Design Techniques for High Performance Serial Link Transceivers
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Increasing data rates over electrical channels with significant frequency-dependent loss is difficult due to excessive inter-symbol interference (ISI). In order to achieve sufficient link margins at high rates, I/O system designers implement equalization in the transmitters and are motivated to consider more spectrally-efficient modulation formats relative to the common PAM-2 scheme, such as PAM-4 and duobinary. The first work, reviews when to consider PAM-4 and duobinary formats, as the modulation scheme which yields the highest system margins at a given data rate is a function of the channel loss profile, and presents a 20Gb/s triple-mode transmitter capable of efficiently implementing these three modulation schemes and three-tap feedforward equalization. A statistical link modeling tool, which models ISI, crosstalk, random noise, and timing jitter, is developed to compare the three common modulation formats operating on electrical backplane channel models. In order to improve duobinary modulation efficiency, a low-power quarter-rate duobinary precoder circuit is proposed which provides significant timing margin improvement relative to full-rate precoders. Also as serial I/O data rates scale above 10 Gb/s, crosstalk between neighboring channels degrades system bit-error rate (BER) performance. The next work presents receive-side circuitry which merges the cancellation of both near-end and far-end crosstalk (NEXT/FEXT) and can automatically adapt to different channel environments and variations in process, voltage, and temperature. NEXT cancellation is realized with a novel 3-tap FIR filter which combines two traditional FIR filter taps and a continuous-time band-pass filter IIR tap for efficient crosstalk cancellation, with all filter tap coefficients automatically determined via an ondie sign-sign least-mean-square (SS-LMS) adaptation engine. FEXT cancellation is realized by coupling the aggressor signal through a differentiator circuit whose gain is automatically adjusted with a power-detection-based adaptation loop. In conclusion, the proposed architectures in the transmitter side and receiver side together are to be good solution in the high speed I/O serial links to improve the performance by overcome the physical channel loss and adjacent channel noise as the system becomes complicated.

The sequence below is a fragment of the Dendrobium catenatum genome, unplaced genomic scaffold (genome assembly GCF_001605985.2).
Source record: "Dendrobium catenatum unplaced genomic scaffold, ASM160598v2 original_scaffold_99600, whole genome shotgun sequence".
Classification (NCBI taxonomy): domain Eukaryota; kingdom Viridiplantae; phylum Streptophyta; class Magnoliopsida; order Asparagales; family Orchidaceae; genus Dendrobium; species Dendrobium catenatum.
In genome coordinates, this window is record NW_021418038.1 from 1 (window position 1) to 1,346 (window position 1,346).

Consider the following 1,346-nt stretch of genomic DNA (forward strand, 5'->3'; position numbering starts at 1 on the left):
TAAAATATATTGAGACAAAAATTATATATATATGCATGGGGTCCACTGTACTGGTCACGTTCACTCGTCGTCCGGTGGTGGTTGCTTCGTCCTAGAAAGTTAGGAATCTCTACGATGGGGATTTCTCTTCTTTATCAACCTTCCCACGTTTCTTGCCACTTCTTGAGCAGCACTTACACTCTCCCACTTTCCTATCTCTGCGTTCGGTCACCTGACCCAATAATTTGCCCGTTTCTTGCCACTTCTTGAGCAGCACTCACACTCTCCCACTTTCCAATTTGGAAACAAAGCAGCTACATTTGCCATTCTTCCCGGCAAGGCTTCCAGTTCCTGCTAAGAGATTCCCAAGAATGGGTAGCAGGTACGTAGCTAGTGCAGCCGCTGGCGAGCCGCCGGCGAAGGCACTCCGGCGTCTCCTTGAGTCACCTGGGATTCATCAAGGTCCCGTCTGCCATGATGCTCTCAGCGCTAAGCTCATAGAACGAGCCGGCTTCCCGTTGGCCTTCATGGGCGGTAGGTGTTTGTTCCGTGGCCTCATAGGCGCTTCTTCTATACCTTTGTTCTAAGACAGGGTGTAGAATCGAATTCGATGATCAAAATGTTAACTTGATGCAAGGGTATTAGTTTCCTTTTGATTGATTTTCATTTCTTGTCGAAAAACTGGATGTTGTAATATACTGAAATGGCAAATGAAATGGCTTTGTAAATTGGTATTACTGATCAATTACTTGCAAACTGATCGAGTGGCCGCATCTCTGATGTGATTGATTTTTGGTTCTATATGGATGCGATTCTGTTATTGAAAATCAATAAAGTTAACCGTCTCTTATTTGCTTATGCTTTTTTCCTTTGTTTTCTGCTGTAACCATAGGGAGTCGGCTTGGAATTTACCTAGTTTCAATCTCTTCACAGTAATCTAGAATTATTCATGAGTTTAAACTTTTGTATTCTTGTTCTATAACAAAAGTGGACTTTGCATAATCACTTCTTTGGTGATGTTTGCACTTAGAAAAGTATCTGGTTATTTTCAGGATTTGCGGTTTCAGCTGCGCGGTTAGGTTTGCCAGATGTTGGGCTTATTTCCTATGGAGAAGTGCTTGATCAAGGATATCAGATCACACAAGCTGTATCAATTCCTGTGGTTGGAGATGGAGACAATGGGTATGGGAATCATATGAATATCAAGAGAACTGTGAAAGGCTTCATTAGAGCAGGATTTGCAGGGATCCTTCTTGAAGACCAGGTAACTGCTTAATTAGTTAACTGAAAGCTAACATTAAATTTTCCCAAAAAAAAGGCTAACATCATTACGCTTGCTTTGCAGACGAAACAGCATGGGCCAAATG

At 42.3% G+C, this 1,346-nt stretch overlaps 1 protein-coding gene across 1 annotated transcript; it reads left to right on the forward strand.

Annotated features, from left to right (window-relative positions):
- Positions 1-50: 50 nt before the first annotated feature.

Min, Byungho (2017). Design Techniques for High Performance Serial Link Transceivers. Doctoral dissertation, Texas A & M University. Available electronically from